One of the biggest tax deductions most taxpayers will qualify for is the interest paid on their mortgage.
Mortgage interest is tax deductible. Up to 100 percent of mortgage interest paid during the tax year can be deducted on your income taxes as long as your total mortgage balance is less than $1 million. In other words, unless you have more than $1 million in mortgage loans, you can deduct all of your mortgage interest.
Is Mortgage Interest an Itemized Deduction?
Mortgage interest is an itemized deduction. In fact, for the majority of taxpayers who get most of their income form a regular job at a company where you have taxes withheld from your paycheck based on your W2 form, the mortgage interest you pay determines whether or not you should itemize your taxes or file with the standard tax deduction. For business owners filing a Schedule C or those with a large amount of investment or interest income, that will not apply.
How To Decide Whether to Take the Standard Deduction or Itemize
The standard deduction for 2015 is $6,200 for single filers and $12,600 for married filing joint taxpayers. If the amount of mortgage interest reported on Form 1098 is close to, or above that number, then you should itemize your tax deductions. If the mortgage interest paid is significantly less than the standard deduction, then chances are that you won’t have more itemized tax deductions than the standard amount.
The exception is if you have significant other deductible expenses such as charitable donations or medical expenses (above 7.5 percent of your income). You can do an estimate of whether you should itemize or not by taking the standard deduction amount and subtracting your mortgage interest and real estate taxes reported by your lender or mortgage company on Form 1098. The amount remaining is how much you have to deduct to make itemizing worth it. Don’t count IRA contributions, moving expenses, or student loan interest, all of which can be deducted without itemizing. Whatever amount is left is how much you have to find by itemizing to make beat the standard deduction.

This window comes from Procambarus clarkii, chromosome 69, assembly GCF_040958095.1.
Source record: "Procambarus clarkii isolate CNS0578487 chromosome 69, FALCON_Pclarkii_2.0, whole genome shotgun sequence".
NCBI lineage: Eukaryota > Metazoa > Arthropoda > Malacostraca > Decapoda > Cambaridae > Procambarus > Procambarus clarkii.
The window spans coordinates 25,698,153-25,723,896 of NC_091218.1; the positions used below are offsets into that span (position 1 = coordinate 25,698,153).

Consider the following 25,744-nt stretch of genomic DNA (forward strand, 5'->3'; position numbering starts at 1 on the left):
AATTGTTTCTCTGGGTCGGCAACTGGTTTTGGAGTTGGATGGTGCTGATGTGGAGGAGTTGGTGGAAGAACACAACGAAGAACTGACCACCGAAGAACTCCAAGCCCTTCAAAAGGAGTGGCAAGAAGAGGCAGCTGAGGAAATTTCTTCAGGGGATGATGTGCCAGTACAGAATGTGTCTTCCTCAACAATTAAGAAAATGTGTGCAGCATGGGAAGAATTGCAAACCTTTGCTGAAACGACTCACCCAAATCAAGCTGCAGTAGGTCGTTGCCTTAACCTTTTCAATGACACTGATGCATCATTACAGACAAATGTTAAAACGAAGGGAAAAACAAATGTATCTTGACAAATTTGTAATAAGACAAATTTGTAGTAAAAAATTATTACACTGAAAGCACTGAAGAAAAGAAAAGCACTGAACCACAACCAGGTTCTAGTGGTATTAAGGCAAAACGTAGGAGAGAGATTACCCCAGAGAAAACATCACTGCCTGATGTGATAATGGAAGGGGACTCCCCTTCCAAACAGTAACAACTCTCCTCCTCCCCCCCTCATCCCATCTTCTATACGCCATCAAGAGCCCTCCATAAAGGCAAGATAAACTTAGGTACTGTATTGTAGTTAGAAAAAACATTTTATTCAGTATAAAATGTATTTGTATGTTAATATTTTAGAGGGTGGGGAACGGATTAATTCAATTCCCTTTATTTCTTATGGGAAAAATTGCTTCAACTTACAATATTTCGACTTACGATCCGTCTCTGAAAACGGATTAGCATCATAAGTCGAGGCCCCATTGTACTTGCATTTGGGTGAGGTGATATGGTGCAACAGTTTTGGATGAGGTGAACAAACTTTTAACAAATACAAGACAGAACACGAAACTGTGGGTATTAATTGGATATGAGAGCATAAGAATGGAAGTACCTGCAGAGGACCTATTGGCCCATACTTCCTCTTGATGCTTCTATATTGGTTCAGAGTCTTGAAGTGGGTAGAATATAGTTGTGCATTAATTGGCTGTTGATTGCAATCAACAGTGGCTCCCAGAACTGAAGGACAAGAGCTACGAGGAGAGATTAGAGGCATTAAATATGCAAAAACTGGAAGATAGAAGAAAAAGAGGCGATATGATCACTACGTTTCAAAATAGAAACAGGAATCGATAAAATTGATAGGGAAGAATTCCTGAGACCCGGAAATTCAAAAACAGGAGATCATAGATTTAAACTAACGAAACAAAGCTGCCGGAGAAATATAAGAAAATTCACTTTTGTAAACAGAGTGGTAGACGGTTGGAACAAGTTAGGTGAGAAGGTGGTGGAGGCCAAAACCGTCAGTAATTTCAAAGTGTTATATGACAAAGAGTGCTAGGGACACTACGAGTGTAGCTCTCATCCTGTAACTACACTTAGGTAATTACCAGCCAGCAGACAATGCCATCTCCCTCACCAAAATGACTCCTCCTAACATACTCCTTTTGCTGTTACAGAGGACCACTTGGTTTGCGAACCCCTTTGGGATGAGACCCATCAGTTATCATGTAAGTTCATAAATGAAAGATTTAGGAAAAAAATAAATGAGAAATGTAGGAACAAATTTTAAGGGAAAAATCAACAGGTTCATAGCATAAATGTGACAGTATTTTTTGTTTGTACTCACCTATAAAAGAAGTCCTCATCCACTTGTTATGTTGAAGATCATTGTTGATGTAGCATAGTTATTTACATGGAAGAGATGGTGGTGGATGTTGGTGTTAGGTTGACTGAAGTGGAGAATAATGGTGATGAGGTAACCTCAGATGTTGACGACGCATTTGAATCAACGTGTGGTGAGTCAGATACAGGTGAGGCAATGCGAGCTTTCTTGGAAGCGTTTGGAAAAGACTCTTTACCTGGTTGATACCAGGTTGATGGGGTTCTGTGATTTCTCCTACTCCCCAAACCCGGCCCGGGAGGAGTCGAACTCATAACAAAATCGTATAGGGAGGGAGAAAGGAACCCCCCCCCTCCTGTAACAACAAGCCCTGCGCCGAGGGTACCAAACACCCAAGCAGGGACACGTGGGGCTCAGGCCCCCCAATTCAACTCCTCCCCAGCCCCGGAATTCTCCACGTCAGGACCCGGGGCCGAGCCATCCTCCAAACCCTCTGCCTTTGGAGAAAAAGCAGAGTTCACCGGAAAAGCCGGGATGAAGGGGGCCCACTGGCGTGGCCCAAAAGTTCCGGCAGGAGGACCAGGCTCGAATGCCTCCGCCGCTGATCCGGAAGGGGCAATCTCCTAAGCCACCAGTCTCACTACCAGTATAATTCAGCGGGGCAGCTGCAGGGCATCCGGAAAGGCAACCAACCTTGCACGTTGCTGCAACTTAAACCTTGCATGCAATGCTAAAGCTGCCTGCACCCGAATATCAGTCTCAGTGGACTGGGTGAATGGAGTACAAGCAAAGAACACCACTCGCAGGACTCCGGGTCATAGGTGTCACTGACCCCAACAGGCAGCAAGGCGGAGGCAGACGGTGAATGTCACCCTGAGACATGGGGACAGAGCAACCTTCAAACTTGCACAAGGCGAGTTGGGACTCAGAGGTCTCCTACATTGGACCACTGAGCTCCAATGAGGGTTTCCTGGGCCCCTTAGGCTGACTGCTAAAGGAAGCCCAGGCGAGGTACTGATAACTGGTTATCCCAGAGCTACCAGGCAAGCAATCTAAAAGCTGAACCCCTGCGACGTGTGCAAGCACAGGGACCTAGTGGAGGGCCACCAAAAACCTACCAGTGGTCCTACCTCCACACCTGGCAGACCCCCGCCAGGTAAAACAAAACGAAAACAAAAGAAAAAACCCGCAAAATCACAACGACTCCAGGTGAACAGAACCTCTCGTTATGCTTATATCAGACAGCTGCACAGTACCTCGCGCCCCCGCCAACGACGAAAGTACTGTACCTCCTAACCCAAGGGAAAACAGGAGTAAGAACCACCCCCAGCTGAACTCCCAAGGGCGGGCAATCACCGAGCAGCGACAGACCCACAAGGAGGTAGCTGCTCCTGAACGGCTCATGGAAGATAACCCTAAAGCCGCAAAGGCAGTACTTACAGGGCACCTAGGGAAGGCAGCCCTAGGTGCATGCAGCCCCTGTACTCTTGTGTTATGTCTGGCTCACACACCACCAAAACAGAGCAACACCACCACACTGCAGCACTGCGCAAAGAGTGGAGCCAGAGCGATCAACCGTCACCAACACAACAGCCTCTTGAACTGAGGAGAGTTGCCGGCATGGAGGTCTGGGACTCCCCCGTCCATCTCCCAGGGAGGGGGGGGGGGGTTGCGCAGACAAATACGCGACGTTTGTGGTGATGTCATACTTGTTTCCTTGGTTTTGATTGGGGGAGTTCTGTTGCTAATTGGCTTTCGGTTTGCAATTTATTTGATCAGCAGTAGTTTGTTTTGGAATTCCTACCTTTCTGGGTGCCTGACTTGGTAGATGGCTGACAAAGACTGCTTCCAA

How To Deduct Mortgage Interest on Tax Forms
When you file your income taxes, the main form you use is Form 1040. If you itemize tax deduction, then you file Schedule A for Form 1040.
Where you deduct mortgage interest on taxes is on Schedule A. The entire amount of interest paid on your mortgage that is reported by your lender or bank on Form 1098 is entered on Line 10 of Schedule A.
Any amount of real estate loan interest that is deductible but not reported on a Form 1098 is entered on Line 11 of Schedule A.
Note that if you pay your January mortgage payment early as a way to do some end of year tax planning, your mortgage company may not include that amount on your Form 1098. Be sure to add up your mortgage interest payments for the year yourself. If that payment is not included on the 2010 Form 1098 you receive, include it on Line 11. Be sure not to double count the payment on your 2011 taxes if your mortgage lender includes the amount on next year’s 1098 Form!